Announcement

Collapse
No announcement yet.

Fedora Workstation Brainstorming A Possible GUI-Based Linux Recovery Environment

Collapse
X
 
  • Filter
  • Time
  • Show
Clear All
new posts

  • Fedora Workstation Brainstorming A Possible GUI-Based Linux Recovery Environment

    Phoronix: Fedora Workstation Brainstorming A Possible GUI-Based Linux Recovery Environment

    When it comes to system recovery on Linux, users are most often only left with a command-line for trying to recover from a failed kernel boot, borked boot loader configuration, or other show-stopping problems. With Fedora Workstation right now they have only their CLI-based Linux recovery process but are eyeing the possibility of creating a complementary GUI-based recovery environment...

    https://www.phoronix.com/scan.php?pa...Linux-Recovery

  • #2
    Create artificially cripled installation scenarios to test your software against, procedural thrownage of problems your recovery software should pass and you will get a fine software, just don't transform into a "home project", document all bonking procedures and all the fixing approches and the resoaning around that fixing way taken, why think to create something like Mach when you can get something like even better coming from you and all the Linux community supporting you. Good Linuxing for you.

    Comment


    • #3
      One of my SBCs (an Odroid HC4), uses petitboot as a bootloader, which is Linux. It has the option to connect to the internet, download an iso to RAM, and boot it. This means so long as I have internet, I have a recovery environment on hand. It's really helpful and something like that would be wonderful to have for any distro. I think Fedora is on the right track with this, especially because a simple Wayland compositor can be put into an initram using very little disk space.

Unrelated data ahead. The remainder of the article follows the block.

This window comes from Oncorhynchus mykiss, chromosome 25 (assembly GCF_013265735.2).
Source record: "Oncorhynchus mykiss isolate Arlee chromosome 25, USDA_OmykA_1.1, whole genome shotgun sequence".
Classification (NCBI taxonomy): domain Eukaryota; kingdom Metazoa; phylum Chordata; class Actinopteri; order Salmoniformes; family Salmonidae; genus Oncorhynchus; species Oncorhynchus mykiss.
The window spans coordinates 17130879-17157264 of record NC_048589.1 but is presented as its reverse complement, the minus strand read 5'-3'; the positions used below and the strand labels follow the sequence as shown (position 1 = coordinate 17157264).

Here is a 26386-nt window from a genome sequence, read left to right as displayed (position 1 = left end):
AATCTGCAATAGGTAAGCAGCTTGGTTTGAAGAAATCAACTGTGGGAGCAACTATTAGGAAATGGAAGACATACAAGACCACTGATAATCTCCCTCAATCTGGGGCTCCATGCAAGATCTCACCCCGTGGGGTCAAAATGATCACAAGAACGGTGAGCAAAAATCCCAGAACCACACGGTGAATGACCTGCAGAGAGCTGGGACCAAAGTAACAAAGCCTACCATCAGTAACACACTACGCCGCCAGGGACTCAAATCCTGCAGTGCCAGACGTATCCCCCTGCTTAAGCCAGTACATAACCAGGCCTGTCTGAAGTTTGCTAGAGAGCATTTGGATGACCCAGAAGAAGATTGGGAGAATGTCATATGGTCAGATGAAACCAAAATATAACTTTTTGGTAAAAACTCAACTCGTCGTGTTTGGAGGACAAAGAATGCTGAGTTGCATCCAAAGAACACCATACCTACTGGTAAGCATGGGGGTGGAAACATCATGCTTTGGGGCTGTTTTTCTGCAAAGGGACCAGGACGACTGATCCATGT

Comment


      • #4
        It's a shame that there are too many hurdles to overcome with having a static OS image in Linux desktops. If there was a static OS image (preferably compressed), a second, older version copy that had a previously-verified full boot could be used to facilitate an OS rollback, ala ChromeOS. Silverblue does this already, sort of, but there are still a lot of issues to be worked out before this becomes a norm.

        I don't like that user applications are similarly shoehorned into being containerized on atomic host OS's and standard packages make it so difficult to keep the host OS stable when it's atomic. I've run into numerous issues trying to install applications that want to write to somewhere else other than just /var on Silverblue. Anywhere else, and the OS will often become corrupted by future OStree updates to where it becomes unstable or fails to boot. Customizing the OS image after install is also trouble. More needs to be done to have bundled applications separated from the OS core.

        Comment


        • #5
          Originally posted by amdevereux View Post
          One of my SBCs (an Odroid HC4), uses petitboot as a bootloader, which is Linux. It has the option to connect to the internet, download an iso to RAM, and boot it. This means so long as I have internet, I have a recovery environment on hand. It's really helpful and something like that would be wonderful to have for any distro. I think Fedora is on the right track with this, especially because a simple Wayland compositor can be put into an initram using very little disk space.
          There needs to be better ARM GPU functionality (like, any) before you worry about having to recover an OS that doesn't support it.

          Comment


          • #6